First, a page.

In October of 2001 Toronto Parents Network, the Toronto Federation of Chinese Parents and the Parent Community Network, CUPE education workers and teachers federations adopted the name of Campaign for Public Education in a united fight against the Harris / Eves education funding cutbacks. The struggle for full funding of public education in Toronto continues to this day.

In an intensive campaign from 2001 through 2003, some of the actions taken by CPE:

  • Launched a massive “Need to Succeed” campaign across the city
  • Distributed “Need to Succeed” lawnsigns which blanketed neighbourhoods from Scarborough to Etobicoke and North York to downtown.
  • Rolled out a green ribbon and green flag campaign at Toronto’s schools.
  • Supported parent groups and coalitions (Music, pools, seniors etc) which rallied and organized across the city to save programs and services
  • Coordinated major demonstrations held outside the TDSB’s College St. offices
  • Successfully pressed TDSB trustees in June 2002 to defy the Conservative government by refusing to pass a balanced budget which would further damage Toronto’s public education.
  • Conducted training seminars across the city on how to build effective school councils.
  • Rallied concerned parents and communities against the government-appointed Supervisor at the TDSB.
  • Launched a legal challenge claiming the violation of the Education Act with the Government’s appointment of a Supervisor.
  • Interviewed and endorsed progressive trustees candidates in the run up to the 2003 municipal elections.
  • Organized a pre-election “Goodbye to Education Cuts” Queens Park rally and played a critical role in electing a new provincial government and a
  • “Pink Slip” rally to welcome in the new Liberal government with a clear list of expectations.

The “Need to Succeed” campaign has grown with our hosting of three major city-wide Summits on public education and CPE engagement in the 2003, 2006 and 2010 school trustee races of these municipal elections.  CPE member organizations insists that school boards and the provincial government give students what they need to succeed by joining together for:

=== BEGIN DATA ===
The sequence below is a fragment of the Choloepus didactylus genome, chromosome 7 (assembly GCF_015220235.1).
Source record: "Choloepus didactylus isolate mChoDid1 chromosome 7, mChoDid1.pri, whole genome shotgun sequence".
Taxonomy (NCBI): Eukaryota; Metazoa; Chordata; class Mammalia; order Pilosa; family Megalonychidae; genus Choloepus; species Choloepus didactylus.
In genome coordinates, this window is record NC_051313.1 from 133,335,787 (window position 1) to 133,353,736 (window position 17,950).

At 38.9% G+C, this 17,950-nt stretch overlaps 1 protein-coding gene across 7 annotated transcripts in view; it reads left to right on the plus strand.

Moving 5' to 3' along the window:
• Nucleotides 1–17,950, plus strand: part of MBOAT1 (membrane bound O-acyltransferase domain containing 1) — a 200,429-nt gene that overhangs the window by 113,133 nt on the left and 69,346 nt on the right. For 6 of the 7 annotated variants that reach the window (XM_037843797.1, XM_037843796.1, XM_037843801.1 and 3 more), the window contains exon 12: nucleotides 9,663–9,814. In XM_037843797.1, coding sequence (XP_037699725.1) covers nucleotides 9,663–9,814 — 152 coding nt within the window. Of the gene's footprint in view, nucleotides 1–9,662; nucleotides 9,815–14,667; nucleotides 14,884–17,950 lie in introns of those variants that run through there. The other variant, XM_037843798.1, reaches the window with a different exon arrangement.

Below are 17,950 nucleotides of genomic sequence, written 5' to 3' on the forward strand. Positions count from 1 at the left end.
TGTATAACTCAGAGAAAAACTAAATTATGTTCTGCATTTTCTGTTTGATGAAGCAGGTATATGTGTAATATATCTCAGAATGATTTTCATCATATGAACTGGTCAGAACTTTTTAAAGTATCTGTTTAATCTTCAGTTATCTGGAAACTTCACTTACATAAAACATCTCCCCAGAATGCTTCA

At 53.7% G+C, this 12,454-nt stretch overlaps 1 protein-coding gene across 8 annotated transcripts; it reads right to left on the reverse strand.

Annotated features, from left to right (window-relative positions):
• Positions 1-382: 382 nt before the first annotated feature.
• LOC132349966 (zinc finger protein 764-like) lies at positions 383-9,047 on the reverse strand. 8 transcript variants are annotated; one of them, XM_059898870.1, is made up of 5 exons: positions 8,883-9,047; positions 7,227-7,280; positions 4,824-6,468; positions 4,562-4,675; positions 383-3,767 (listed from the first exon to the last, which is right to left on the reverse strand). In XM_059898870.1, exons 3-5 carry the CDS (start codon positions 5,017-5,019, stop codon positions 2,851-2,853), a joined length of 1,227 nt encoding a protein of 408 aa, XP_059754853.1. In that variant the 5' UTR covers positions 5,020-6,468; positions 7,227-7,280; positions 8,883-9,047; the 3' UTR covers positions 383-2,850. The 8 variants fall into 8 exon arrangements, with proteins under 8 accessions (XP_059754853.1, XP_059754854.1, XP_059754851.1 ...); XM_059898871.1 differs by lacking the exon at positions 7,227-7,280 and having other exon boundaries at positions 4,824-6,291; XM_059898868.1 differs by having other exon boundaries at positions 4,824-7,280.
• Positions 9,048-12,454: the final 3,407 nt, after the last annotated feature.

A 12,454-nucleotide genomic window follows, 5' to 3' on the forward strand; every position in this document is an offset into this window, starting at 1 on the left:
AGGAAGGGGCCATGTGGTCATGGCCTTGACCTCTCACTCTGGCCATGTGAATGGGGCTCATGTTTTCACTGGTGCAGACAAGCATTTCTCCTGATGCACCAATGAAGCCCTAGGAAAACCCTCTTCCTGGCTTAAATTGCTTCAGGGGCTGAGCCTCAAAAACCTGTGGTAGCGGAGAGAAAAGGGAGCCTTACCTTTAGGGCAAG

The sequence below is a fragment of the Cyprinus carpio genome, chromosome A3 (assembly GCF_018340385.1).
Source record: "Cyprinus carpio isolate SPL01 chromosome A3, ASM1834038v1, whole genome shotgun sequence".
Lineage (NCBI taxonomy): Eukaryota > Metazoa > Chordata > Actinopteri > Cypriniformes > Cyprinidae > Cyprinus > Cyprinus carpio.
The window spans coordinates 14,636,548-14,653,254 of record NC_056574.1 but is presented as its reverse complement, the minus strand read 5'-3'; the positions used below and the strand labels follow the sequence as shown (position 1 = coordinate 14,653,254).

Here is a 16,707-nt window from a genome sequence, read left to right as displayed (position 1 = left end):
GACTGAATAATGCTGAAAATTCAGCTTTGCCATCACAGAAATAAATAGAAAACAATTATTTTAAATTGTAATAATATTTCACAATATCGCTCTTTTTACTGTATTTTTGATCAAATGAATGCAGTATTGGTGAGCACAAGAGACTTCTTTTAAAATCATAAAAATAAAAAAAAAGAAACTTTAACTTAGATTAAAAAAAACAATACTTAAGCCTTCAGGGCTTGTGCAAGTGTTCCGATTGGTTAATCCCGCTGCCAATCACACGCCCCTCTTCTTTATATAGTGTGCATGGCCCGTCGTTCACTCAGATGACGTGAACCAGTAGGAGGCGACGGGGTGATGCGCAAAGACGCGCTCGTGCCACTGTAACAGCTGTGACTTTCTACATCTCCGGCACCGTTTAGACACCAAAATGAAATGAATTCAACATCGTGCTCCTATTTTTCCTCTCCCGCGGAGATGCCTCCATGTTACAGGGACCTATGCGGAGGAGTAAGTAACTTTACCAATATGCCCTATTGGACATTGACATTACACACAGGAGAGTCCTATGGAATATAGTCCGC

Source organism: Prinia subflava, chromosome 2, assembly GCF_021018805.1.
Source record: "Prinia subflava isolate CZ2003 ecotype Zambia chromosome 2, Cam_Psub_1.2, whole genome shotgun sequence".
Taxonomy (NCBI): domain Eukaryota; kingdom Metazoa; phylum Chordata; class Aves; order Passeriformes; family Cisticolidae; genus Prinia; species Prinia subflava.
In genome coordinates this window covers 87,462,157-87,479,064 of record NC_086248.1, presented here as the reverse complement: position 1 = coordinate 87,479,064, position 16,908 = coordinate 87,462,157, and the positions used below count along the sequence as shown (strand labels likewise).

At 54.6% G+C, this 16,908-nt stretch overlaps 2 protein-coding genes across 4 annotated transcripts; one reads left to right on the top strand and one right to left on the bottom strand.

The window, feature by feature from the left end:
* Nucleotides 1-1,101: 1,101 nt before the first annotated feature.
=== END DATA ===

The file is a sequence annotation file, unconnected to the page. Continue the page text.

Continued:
• Advocacy on policy issues in both boards: eg Annual Trustees brunch, discussions with City of Toronto Councillors and officials, Federal departments funding education for adults and new Canadians, various Ontario Ministries, single issue groups, & members of the press
  • Outreach : to communities, parents, students, neighbourhood organizations, service and advocacy agencies of ethno-racial, geographic and human rights constituencies.
  • Research on education policy to support our advocacy we have been collaborating with groups such as: The Canadian Centre for Policy Alternatives which has been contributing to our research in locating Toronto within the provincial context of public education.

Social Planning Toronto which now convenes regular symposia on key public education issues in the city and has hosted two major and significant conferences: Schools@theCentre and Breaking Ground focusing our citywide attention on the key importance of schools as the hub of community engagement and healthy development.  reports:

CPE’s 2010 publication of PLAYING FAST AND LOOSE With Public Education built upon the research of contemporary public figures such as Economists Hugh MacKenzie, Journalist Linda McQuaig, Environmental Broadcaster, David Suzuki, Urban Alliance on Race Relations’ Tam Goossen, OISE-Curriculum , the Training Renewal Foundation’s Dr Dale Shuttleworth, equity advocate Tim McCaskell writer Margaret Atwood and historian/author John Ralston Saul.